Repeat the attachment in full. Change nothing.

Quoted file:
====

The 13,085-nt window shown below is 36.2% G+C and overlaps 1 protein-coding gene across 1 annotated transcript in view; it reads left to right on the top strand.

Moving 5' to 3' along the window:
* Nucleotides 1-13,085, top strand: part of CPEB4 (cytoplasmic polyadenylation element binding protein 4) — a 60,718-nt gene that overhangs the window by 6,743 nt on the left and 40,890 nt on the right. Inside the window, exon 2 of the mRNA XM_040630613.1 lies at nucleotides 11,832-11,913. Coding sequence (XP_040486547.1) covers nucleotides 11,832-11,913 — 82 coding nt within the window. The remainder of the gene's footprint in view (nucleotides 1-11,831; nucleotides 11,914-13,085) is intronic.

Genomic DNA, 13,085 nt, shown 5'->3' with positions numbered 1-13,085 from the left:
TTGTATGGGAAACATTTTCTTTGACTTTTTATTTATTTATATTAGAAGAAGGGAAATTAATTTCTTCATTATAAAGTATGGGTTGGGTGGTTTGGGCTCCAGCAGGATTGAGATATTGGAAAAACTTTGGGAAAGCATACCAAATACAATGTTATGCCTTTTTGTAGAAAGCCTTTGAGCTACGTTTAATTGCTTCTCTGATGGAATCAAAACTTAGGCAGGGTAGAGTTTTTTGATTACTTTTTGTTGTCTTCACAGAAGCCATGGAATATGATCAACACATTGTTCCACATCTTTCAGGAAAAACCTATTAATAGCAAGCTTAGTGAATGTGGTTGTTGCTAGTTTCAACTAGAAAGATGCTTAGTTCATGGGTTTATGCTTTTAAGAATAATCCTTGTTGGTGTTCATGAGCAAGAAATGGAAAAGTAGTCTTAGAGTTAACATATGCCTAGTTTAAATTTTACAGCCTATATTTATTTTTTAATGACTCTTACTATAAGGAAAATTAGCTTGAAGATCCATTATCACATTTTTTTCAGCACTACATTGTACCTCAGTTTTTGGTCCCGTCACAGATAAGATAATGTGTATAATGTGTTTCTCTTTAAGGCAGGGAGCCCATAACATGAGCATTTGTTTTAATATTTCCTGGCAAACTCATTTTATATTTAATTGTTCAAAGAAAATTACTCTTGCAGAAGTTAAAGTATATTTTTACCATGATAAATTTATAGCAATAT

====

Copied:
The 13,085-nt window shown below is 36.2% G+C and overlaps 1 protein-coding gene across 1 annotated transcript in view; it reads left to right on the top strand.

Moving 5' to 3' along the window:
* Nucleotides 1-13,085, top strand: part of CPEB4 (cytoplasmic polyadenylation element binding protein 4) — a 60,718-nt gene that overhangs the window by 6,743 nt on the left and 40,890 nt on the right. Inside the window, exon 2 of the mRNA XM_040630613.1 lies at nucleotides 11,832-11,913. Coding sequence (XP_040486547.1) covers nucleotides 11,832-11,913 — 82 coding nt within the window. The remainder of the gene's footprint in view (nucleotides 1-11,831; nucleotides 11,914-13,085) is intronic.

Genomic DNA, 13,085 nt, shown 5'->3' with positions numbered 1-13,085 from the left:
TTGTATGGGAAACATTTTCTTTGACTTTTTATTTATTTATATTAGAAGAAGGGAAATTAATTTCTTCATTATAAAGTATGGGTTGGGTGGTTTGGGCTCCAGCAGGATTGAGATATTGGAAAAACTTTGGGAAAGCATACCAAATACAATGTTATGCCTTTTTGTAGAAAGCCTTTGAGCTACGTTTAATTGCTTCTCTGATGGAATCAAAACTTAGGCAGGGTAGAGTTTTTTGATTACTTTTTGTTGTCTTCACAGAAGCCATGGAATATGATCAACACATTGTTCCACATCTTTCAGGAAAAACCTATTAATAGCAAGCTTAGTGAATGTGGTTGTTGCTAGTTTCAACTAGAAAGATGCTTAGTTCATGGGTTTATGCTTTTAAGAATAATCCTTGTTGGTGTTCATGAGCAAGAAATGGAAAAGTAGTCTTAGAGTTAACATATGCCTAGTTTAAATTTTACAGCCTATATTTATTTTTTAATGACTCTTACTATAAGGAAAATTAGCTTGAAGATCCATTATCACATTTTTTTCAGCACTACATTGTACCTCAGTTTTTGGTCCCGTCACAGATAAGATAATGTGTATAATGTGTTTCTCTTTAAGGCAGGGAGCCCATAACATGAGCATTTGTTTTAATATTTCCTGGCAAACTCATTTTATATTTAATTGTTCAAAGAAAATTACTCTTGCAGAAGTTAAAGTATATTTTTACCATGATAAATTTATAGCAATAT